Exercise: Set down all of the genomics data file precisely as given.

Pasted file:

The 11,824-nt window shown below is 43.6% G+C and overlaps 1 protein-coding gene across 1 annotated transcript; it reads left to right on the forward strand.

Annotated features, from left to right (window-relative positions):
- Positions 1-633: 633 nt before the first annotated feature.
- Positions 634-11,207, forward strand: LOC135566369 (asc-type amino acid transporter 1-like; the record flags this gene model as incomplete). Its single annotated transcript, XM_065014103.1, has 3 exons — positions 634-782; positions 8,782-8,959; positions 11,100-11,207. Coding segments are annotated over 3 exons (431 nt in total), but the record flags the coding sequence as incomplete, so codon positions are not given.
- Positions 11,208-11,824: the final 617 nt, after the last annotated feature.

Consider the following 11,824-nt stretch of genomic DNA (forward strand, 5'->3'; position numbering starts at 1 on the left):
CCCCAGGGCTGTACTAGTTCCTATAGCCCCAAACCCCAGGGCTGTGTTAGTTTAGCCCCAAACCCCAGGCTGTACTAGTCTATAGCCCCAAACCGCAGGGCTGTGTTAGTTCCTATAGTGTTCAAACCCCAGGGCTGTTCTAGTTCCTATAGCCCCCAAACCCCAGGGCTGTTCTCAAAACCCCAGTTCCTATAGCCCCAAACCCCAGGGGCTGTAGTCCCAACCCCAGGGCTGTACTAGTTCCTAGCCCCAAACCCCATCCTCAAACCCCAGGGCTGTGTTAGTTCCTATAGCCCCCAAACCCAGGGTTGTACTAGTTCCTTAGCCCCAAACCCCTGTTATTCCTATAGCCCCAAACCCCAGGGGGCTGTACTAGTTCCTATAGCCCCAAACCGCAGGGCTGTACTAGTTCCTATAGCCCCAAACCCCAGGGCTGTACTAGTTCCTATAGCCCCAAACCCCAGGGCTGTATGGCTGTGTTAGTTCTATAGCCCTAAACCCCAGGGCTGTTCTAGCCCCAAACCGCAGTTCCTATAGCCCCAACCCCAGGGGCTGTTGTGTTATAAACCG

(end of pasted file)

The 11,824-nt window shown below is 43.6% G+C and overlaps 1 protein-coding gene across 1 annotated transcript; it reads left to right on the forward strand.

Annotated features, from left to right (window-relative positions):
- Positions 1-633: 633 nt before the first annotated feature.
- Positions 634-11,207, forward strand: LOC135566369 (asc-type amino acid transporter 1-like; the record flags this gene model as incomplete). Its single annotated transcript, XM_065014103.1, has 3 exons — positions 634-782; positions 8,782-8,959; positions 11,100-11,207. Coding segments are annotated over 3 exons (431 nt in total), but the record flags the coding sequence as incomplete, so codon positions are not given.
- Positions 11,208-11,824: the final 617 nt, after the last annotated feature.

Consider the following 11,824-nt stretch of genomic DNA (forward strand, 5'->3'; position numbering starts at 1 on the left):
CCCCAGGGCTGTACTAGTTCCTATAGCCCCAAACCCCAGGGCTGTGTTAGTTTAGCCCCAAACCCCAGGCTGTACTAGTCTATAGCCCCAAACCGCAGGGCTGTGTTAGTTCCTATAGTGTTCAAACCCCAGGGCTGTTCTAGTTCCTATAGCCCCCAAACCCCAGGGCTGTTCTCAAAACCCCAGTTCCTATAGCCCCAAACCCCAGGGGCTGTAGTCCCAACCCCAGGGCTGTACTAGTTCCTAGCCCCAAACCCCATCCTCAAACCCCAGGGCTGTGTTAGTTCCTATAGCCCCCAAACCCAGGGTTGTACTAGTTCCTTAGCCCCAAACCCCTGTTATTCCTATAGCCCCAAACCCCAGGGGGCTGTACTAGTTCCTATAGCCCCAAACCGCAGGGCTGTACTAGTTCCTATAGCCCCAAACCCCAGGGCTGTACTAGTTCCTATAGCCCCAAACCCCAGGGCTGTATGGCTGTGTTAGTTCTATAGCCCTAAACCCCAGGGCTGTTCTAGCCCCAAACCGCAGTTCCTATAGCCCCAACCCCAGGGGCTGTTGTGTTATAAACCG